Wednesday, January 22, 2020

A System for Preserving the UMC Connection in Germany

Today’s post is a translation of Klaus Ulrich Ruof’s article “Verbund für den Erhalt der Verbindung,” first published on the website of the Evangelisch-methodistische Kirke, the UMC in Germany. The translation is by UM & Global’s Dr. David W. Scott.

A System for Preserving the Connection

After four meetings, the central Round Table of the UMC in Germany reached a unanimous outcome for a common way forward.

On January 10th and 11th, the round table chaired by Harald Rückert, bishop of the UMC responsible for Germany, had its fourth meeting. In terms of content, this meeting in Fulda was expected to be a critical turning point. The report written by two members of the Round Table is now available. An excerpt of the entire text is presented here:

“The fourth meeting of the round table: 19 Christians - 15 hours of struggle together for the future way of the Church.

“On January 10th and 11th, the members of the Round Table, who came together from all three annual conferences of the UMC in Germany and brought very different theological convictions with them, met together in Fulda under the leadership of Bishop Harald Rückert. Up for debate was the way forward for the UMC in Germany in the face of different basic convictions on questions of homosexuality. The crucial question way: Is it possible to work out a common proposal for the way forward for the church?

“The meeting began with a time of devotions and prayer, in which prayer partners of different theological positions came together with each other. Overall, prayer and an orientation toward God formed a special point of emphasis for the encounter. The first order of business was the analysis of the approximately 200 multifaceted responses to the proposals of the Round Table that were sent in by individuals, groups and congregations of the UMC.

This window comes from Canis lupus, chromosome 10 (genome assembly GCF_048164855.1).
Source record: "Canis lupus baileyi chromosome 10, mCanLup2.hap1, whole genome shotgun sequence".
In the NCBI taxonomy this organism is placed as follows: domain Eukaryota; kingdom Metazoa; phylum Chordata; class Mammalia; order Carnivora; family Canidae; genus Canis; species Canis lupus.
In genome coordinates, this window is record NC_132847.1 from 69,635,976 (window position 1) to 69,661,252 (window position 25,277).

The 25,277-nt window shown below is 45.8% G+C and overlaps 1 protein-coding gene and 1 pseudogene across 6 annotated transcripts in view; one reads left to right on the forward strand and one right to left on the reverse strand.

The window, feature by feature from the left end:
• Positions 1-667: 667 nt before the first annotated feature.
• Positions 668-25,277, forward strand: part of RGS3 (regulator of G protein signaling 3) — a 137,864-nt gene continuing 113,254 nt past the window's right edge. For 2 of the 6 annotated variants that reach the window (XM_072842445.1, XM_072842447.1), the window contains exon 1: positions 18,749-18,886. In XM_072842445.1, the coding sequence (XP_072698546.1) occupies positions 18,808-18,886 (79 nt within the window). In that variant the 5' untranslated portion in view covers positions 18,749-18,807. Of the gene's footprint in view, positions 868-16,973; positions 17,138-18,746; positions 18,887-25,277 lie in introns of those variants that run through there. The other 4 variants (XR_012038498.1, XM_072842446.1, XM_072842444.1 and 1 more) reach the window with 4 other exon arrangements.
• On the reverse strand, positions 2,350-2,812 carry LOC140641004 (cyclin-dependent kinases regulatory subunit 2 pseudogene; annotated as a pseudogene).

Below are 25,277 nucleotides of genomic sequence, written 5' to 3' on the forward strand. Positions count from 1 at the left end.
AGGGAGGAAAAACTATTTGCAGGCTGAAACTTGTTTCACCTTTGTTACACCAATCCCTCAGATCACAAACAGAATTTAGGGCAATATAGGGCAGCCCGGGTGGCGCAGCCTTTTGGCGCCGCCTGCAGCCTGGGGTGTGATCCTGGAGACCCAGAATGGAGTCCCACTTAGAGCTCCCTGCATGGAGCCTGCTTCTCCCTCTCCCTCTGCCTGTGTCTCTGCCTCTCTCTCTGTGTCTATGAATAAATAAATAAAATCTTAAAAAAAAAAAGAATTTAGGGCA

“Afterwards, it was time to do continued work on the Book of Discipline of the UMC. Because of the clear disagreement in the basic convictions about questions of homosexuality, the members of the Round Table propose to delete all passages that speak about the ordination of people with homosexual orientation and the blessing of same-sex partnerships. Every phrase in each sentence here was considered with much diligence. No other wording has been added instead. With regard to ordination, the Board of Ordained Ministry would still have the task of examining all candidates concerning their basic suitability. The deletions in the Book of Discipline would neither prescribe nor prohibit blessings of same-sex couples. Church councils should be able to discuss blessings of same-sex couples in their own churches and can make decisions.